a member which is a sliding part of a gas turbine and which is subjected to a temperature of about 400 C. to about 800 C., said member being plastic worked at high temperature or room temperature by forging, rolling or pressing from a cobalt-based alloy which comprises 15-35 wt % of chromium, 0.02-1.5 wt % of silicon, 0.5-4.0 wt % of nickel and 0.01-0.2 wt % of carbon, at least one species selected from five refractory metals including 1-12 wt % of molybdenum, 0.3-8 wt % of niobium, 1-20 wt % of tungsten, 1-10 wt % of tantalum, 1-10 wt % of rhenium, 0.43-4 wt % of manganese, 0.5-4 wt % of iron, and said nickel, manganese, and iron such that their total amount is in the range of 1.43-9 wt %, with the remainder being cobalt and inevitable impurities, with the total amount of said five refractory metals not less than 8.59 wt % and not exceeding 10% (by atomic ratio) of the entirety of the alloy excluding carbon, and
wherein said alloy further comprises 0.1-4 wt % of germanium.
3. A high-temperature member for use in a gas turbine, which is formed from a cobalt-based alloy defined according to claim 1 into a sheet applicable to a gas turbine by rolling or pressing at a high temperature or room temperature.
4. A gas turbine which is provided with the member defined in claim 3.
5. A high-temperature member for use in a gas turbine, said member being formed from a cobalt-based alloy defined in claim 1, wherein said alloy further comprises 0.1-4 wt % of germanium.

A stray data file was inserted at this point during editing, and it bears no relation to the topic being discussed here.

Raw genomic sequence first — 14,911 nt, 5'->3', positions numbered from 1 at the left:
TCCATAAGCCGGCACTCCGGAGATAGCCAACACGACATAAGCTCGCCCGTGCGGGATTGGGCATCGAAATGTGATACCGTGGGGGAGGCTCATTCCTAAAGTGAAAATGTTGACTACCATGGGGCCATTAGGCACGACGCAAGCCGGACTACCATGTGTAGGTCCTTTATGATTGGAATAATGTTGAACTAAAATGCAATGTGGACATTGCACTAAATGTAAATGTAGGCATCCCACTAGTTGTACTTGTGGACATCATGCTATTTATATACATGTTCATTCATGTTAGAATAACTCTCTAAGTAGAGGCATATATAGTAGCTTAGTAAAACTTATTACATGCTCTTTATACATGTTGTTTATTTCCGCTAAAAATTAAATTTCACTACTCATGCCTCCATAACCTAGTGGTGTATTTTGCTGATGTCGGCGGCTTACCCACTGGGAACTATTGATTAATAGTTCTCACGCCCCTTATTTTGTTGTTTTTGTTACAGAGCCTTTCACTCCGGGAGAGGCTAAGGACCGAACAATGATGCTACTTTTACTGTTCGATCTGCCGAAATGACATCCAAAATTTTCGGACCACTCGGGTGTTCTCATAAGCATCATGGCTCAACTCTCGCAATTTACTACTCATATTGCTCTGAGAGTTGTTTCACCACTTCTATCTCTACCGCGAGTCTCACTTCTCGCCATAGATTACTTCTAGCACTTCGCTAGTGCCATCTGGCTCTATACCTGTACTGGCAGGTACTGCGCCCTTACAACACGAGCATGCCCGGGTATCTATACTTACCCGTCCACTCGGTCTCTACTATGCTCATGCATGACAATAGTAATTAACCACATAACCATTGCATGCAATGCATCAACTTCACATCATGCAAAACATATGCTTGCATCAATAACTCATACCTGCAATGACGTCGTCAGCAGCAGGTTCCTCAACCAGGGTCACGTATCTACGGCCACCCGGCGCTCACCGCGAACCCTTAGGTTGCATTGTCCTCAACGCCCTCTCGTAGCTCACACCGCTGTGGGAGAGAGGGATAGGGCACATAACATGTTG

Description
CROSS REFERENCE TO RELATED APPLICATIONS

The present application is a continuation of U.S. application Ser. No. 10/368,483, filed on Feb. 20, 2003, now abandoned, the disclosure of which is herewith incorporated by reference in its entirety.

BACKGROUND OF THE INVENTION

The present invention relates to a high-temperature member for use in a gas turbine. More particularly, the present invention relates to a high-temperature member formed from a cobalt-based alloy which is less subject to wear and damage due to vibrations generated by a running turbine.

A gas turbine generates, during its operation, continuous vibrations resulting from high-speed revolution of rotors and flows of combustion gas and compressed cooling air. This vibrational action causes wear and damage to high-temperature members constituting the gas turbine. Such wear and damage occur at the part with which each member is in contact by fitting. Since these gas turbine members are used at high temperatures, it is impracticable to supply their sliding parts with a lubricant (such as oil). In many cases they are used without lubrication. Under these circumstances, it is essential to make those members subject to vigorous vibrations from a wear resistant material. Existing high-temperature wear resistant materials are mostly composed of a cobalt—, iron—, or nickel-based alloy and hard particles of carbide or boride in a comparatively high ratio (say, several percent by volume or more).